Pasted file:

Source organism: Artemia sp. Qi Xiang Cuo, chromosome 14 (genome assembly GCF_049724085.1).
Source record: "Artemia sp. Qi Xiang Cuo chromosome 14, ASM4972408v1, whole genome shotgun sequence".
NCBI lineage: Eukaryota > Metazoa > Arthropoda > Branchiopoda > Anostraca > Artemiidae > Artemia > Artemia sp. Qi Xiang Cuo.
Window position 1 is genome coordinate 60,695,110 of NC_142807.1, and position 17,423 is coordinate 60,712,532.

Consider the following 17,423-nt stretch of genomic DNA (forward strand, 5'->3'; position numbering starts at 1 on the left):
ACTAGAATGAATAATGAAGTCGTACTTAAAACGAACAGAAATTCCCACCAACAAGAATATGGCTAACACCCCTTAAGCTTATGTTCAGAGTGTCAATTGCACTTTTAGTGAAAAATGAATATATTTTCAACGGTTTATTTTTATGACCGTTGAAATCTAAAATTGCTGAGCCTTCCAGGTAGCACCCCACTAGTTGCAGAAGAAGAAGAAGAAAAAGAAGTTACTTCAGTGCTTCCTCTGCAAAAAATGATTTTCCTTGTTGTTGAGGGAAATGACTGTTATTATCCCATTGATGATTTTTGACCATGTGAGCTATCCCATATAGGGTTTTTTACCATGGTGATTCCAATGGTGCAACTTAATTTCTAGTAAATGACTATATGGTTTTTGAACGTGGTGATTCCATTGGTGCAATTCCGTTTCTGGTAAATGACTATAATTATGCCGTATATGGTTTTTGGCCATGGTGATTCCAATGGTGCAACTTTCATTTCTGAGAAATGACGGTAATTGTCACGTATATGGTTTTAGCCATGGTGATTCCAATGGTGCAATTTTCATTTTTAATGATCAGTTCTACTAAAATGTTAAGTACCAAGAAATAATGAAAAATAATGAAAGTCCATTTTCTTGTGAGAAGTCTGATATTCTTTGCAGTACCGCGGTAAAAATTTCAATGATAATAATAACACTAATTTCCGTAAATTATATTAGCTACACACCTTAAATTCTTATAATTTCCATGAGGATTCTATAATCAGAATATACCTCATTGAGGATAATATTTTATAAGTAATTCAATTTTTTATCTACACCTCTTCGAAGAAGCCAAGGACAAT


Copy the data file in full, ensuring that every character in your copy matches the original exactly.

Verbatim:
Source organism: Artemia sp. Qi Xiang Cuo, chromosome 14 (genome assembly GCF_049724085.1).
Source record: "Artemia sp. Qi Xiang Cuo chromosome 14, ASM4972408v1, whole genome shotgun sequence".
NCBI lineage: Eukaryota > Metazoa > Arthropoda > Branchiopoda > Anostraca > Artemiidae > Artemia > Artemia sp. Qi Xiang Cuo.
Window position 1 is genome coordinate 60,695,110 of NC_142807.1, and position 17,423 is coordinate 60,712,532.

Consider the following 17,423-nt stretch of genomic DNA (forward strand, 5'->3'; position numbering starts at 1 on the left):
ACTAGAATGAATAATGAAGTCGTACTTAAAACGAACAGAAATTCCCACCAACAAGAATATGGCTAACACCCCTTAAGCTTATGTTCAGAGTGTCAATTGCACTTTTAGTGAAAAATGAATATATTTTCAACGGTTTATTTTTATGACCGTTGAAATCTAAAATTGCTGAGCCTTCCAGGTAGCACCCCACTAGTTGCAGAAGAAGAAGAAGAAAAAGAAGTTACTTCAGTGCTTCCTCTGCAAAAAATGATTTTCCTTGTTGTTGAGGGAAATGACTGTTATTATCCCATTGATGATTTTTGACCATGTGAGCTATCCCATATAGGGTTTTTTACCATGGTGATTCCAATGGTGCAACTTAATTTCTAGTAAATGACTATATGGTTTTTGAACGTGGTGATTCCATTGGTGCAATTCCGTTTCTGGTAAATGACTATAATTATGCCGTATATGGTTTTTGGCCATGGTGATTCCAATGGTGCAACTTTCATTTCTGAGAAATGACGGTAATTGTCACGTATATGGTTTTAGCCATGGTGATTCCAATGGTGCAATTTTCATTTTTAATGATCAGTTCTACTAAAATGTTAAGTACCAAGAAATAATGAAAAATAATGAAAGTCCATTTTCTTGTGAGAAGTCTGATATTCTTTGCAGTACCGCGGTAAAAATTTCAATGATAATAATAACACTAATTTCCGTAAATTATATTAGCTACACACCTTAAATTCTTATAATTTCCATGAGGATTCTATAATCAGAATATACCTCATTGAGGATAATATTTTATAAGTAATTCAATTTTTTATCTACACCTCTTCGAAGAAGCCAAGGACAAT